Blessed Nicholas of Flüe
Born 21 March, 1417, on the Flüeli, a fertile plateau near Sachseln, Canton
Obwalden, Switzerland; died 21 March, 1487, as a recluse in a neighboring ravine,
called Ranft. He was the oldest son of pious, well-to-do peasants and from his
earliest youth was fond of prayer, practiced mortification, and conscientiously
performed the labor of a peasant boy. At the age of 21 he entered the army and
took part in the battle of Ragaz in 1446. Probably he fought in the battles near
the Etzel in 1439, near Baar in the Canton of Zug in 1443, and assisted in the
capture of Zürich in 1444. He took up arms again in the so-called Thurgau war
against Archduke Sigismund of Austria in 1460. It was due to his influence that
the Dominican Convent St. Katharinental, whither many Austrians had fled after
the capture of Diessenhofen, was not destroyed by the Swiss confederates.
Heeding the advice of his parents he married, about the age of twenty-five, a
pious girl from Sachseln, named Dorothy Wyssling, who bore him five sons and
five daughters. His youngest son, Nicholas, born in 1467, became a priest and a
doctor of theology. Though averse to worldly dignities, he was elected cantonal
councillor and judge. The fact that in 1462 he was one of five arbiters
appointed to settle a dispute between the parish of Stans and the monastery of
Engelberg, shows the esteem in which he was held. After living about twenty-five
years in wedlock he listened to an inspiration of God and with the consent of
his wife left his family on 16 October, 1467, to live as a hermit. At first he
intended to go to a foreign country, but when he came into the neighborhood of
Basle, a divine inspiration ordered him to take up his abode in the Ranft, a
valley along the Melcha, about an hour's walk from Sachseln. Here, known as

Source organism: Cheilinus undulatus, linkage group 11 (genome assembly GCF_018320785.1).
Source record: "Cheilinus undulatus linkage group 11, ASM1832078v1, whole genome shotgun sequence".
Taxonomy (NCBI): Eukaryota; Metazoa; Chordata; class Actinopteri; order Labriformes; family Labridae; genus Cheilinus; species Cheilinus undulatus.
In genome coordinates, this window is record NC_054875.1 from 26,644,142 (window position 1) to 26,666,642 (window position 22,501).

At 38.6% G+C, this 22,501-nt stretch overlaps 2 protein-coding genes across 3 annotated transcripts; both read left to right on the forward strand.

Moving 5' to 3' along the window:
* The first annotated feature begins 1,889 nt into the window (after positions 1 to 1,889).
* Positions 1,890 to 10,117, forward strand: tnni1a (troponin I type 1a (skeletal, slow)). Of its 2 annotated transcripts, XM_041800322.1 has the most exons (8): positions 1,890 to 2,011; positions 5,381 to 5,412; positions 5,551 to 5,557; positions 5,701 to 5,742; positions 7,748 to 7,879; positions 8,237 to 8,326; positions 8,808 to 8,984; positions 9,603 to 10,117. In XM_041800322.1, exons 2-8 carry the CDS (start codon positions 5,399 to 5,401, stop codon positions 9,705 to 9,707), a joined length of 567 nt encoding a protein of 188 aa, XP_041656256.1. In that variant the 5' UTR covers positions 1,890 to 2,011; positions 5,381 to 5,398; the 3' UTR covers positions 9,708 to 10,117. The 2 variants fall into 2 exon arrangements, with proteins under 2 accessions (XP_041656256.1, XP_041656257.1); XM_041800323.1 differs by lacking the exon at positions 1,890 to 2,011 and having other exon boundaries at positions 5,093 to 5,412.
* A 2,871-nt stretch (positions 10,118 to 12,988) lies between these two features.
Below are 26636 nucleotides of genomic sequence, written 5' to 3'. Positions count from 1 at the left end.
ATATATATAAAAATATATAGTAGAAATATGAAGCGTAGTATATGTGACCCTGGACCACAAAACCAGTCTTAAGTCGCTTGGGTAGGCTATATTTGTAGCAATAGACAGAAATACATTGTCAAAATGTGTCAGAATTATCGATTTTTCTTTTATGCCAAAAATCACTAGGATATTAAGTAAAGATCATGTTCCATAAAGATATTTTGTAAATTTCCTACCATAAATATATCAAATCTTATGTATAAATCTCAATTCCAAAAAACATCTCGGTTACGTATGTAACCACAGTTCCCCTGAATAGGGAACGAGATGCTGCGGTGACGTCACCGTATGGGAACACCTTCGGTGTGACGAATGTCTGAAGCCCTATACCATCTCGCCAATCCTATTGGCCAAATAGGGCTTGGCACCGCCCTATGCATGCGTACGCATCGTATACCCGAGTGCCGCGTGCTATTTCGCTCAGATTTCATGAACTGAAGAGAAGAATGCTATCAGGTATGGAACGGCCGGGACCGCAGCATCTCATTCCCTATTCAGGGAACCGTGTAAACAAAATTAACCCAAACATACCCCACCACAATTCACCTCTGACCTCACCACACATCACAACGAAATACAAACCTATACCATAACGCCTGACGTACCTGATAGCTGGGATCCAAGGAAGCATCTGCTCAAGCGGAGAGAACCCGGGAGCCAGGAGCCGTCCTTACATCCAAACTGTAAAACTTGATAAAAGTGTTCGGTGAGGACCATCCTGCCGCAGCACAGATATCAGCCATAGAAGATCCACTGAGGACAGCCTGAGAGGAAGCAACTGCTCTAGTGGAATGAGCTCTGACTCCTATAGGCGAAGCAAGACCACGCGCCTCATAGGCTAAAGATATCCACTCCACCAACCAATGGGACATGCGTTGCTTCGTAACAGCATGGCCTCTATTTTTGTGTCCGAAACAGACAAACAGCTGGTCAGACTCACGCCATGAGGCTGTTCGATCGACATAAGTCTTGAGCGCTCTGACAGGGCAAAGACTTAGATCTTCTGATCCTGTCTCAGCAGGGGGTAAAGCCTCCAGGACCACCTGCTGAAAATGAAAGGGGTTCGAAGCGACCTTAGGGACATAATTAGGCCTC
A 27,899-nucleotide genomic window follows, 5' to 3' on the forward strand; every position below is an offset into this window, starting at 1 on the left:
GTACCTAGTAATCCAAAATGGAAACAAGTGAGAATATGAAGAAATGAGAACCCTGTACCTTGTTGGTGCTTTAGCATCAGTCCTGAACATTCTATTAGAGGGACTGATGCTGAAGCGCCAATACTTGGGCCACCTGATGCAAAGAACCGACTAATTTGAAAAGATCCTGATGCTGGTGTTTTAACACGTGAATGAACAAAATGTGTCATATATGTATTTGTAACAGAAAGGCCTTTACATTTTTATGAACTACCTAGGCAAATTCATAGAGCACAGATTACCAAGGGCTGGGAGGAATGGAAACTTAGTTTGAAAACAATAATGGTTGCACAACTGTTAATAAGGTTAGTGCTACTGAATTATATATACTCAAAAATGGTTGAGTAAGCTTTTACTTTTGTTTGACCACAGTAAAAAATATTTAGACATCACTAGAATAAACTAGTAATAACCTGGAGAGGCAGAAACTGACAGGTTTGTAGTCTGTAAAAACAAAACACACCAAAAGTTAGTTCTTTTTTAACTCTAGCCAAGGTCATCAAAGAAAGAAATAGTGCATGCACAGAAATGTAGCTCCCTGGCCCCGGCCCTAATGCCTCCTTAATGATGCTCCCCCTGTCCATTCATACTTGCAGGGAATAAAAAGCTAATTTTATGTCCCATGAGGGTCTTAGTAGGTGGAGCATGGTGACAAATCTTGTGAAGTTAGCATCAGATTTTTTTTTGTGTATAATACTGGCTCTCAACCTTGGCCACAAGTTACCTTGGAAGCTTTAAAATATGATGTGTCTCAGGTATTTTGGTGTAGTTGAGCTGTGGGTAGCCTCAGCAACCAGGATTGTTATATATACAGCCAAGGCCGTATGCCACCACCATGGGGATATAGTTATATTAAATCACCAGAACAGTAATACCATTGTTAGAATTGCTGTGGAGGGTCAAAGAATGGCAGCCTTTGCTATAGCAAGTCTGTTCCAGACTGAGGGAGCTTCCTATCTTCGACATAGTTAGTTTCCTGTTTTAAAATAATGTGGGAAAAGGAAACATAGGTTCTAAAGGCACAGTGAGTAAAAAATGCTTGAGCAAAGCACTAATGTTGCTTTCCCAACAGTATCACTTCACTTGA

Brother Klaus, he abode over twenty years, without taking any bodily food or
drink, as was established through a careful investigation, made by the civil as
well as the ecclesiastical authorities of his times. He wore neither shoes nor
cap, and even in winter was clad merely in a hermit's gown. In 1468 he saved the
town of Sarnen from a conflagration by his prayers and the sign of the cross.
God also favored him with numerous visions and the gift of prophecy.
Distinguished persons from nearly every country of Europe came to him for
counsel in matters of the utmost importance. At first he lived in a narrow hut,
which he himself had built with branches and leaves, and came daily to Mass
either at Sachseln or at Kerns. Early in 1469 the civil authorities built a cell
and a chapel for him, and on 29 April of the same year the chapel was dedicated
by the vicar-general of Constance, Thomas, Bishop of Ascalon. In 1479 a chaplain
was put in charge of the chapel, and thenceforth Nicholas always remained in the
Ranft. When in 1480 delegates of the Swiss confederates assembled at Stans to
settle their differences, and civil war seemed inevitable, Henry Imgrund, the
pastor of Stans, hastened to Nicholas, begging him to prevent the shedding of
blood. The priest returned to the delegates with the hermit's counsels and
propositions, and civil war was averted. Nicholas was beatified by Pope Clement
IX in 1669. Numerous pilgrims visit the chapel near the church of Sachseln,
where his relics are preserved. His feast is celebrated on 21 March.
MING, Der selige Nicolaus von Flüe, sein Leben und Wirken (4 vols., Lucerne, l861-78); VON AH, Des seligen Einsiedlers Nikolaus von Flüe wunderbares Leben (Einsiedeln, l887); BAUMBERGER, Der sel. Nikolaus von Flüe (Kempten and Munich, 1906); Acta SS., III, March, 398-439 WETZEL, Der sel. Nikolaus von Flüe (Einsiedeln, l887; Ravensburg, l896) tr. into Italian, MONDADA (Turin, 1888); DE BELLOC, Le bienheureux Nicolas de Flüe et la Suisse d'autrefois (Paris, 1889); BLAKE, A hero of the Swiss Republic in The Catholic World, LXV (New York, 1897), 658-673.
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